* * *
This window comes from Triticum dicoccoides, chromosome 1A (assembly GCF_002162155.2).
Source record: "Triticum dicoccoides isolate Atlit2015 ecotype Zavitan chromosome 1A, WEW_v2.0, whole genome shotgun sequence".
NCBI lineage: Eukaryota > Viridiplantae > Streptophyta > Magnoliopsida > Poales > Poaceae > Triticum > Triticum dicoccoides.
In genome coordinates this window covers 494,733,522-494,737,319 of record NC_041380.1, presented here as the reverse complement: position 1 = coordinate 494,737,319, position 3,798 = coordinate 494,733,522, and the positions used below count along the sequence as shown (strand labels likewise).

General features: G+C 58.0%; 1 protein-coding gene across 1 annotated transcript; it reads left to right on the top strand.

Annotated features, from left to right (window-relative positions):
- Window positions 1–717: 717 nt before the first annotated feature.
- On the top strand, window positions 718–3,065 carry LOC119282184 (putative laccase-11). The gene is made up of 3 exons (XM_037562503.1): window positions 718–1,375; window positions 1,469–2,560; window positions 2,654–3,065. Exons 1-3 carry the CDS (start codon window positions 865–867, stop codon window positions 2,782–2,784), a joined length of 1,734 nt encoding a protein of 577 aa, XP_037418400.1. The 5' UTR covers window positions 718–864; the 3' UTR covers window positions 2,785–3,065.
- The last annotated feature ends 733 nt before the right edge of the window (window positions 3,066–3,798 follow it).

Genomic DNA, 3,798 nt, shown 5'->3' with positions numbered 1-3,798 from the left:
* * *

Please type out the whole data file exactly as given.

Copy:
This window comes from Triticum dicoccoides, chromosome 1A (assembly GCF_002162155.2).
Source record: "Triticum dicoccoides isolate Atlit2015 ecotype Zavitan chromosome 1A, WEW_v2.0, whole genome shotgun sequence".
NCBI lineage: Eukaryota > Viridiplantae > Streptophyta > Magnoliopsida > Poales > Poaceae > Triticum > Triticum dicoccoides.
In genome coordinates this window covers 494,733,522-494,737,319 of record NC_041380.1, presented here as the reverse complement: position 1 = coordinate 494,737,319, position 3,798 = coordinate 494,733,522, and the positions used below count along the sequence as shown (strand labels likewise).

General features: G+C 58.0%; 1 protein-coding gene across 1 annotated transcript; it reads left to right on the top strand.

Annotated features, from left to right (window-relative positions):
- Window positions 1–717: 717 nt before the first annotated feature.
- On the top strand, window positions 718–3,065 carry LOC119282184 (putative laccase-11). The gene is made up of 3 exons (XM_037562503.1): window positions 718–1,375; window positions 1,469–2,560; window positions 2,654–3,065. Exons 1-3 carry the CDS (start codon window positions 865–867, stop codon window positions 2,782–2,784), a joined length of 1,734 nt encoding a protein of 577 aa, XP_037418400.1. The 5' UTR covers window positions 718–864; the 3' UTR covers window positions 2,785–3,065.
- The last annotated feature ends 733 nt before the right edge of the window (window positions 3,066–3,798 follow it).

Genomic DNA, 3,798 nt, shown 5'->3' with positions numbered 1-3,798 from the left: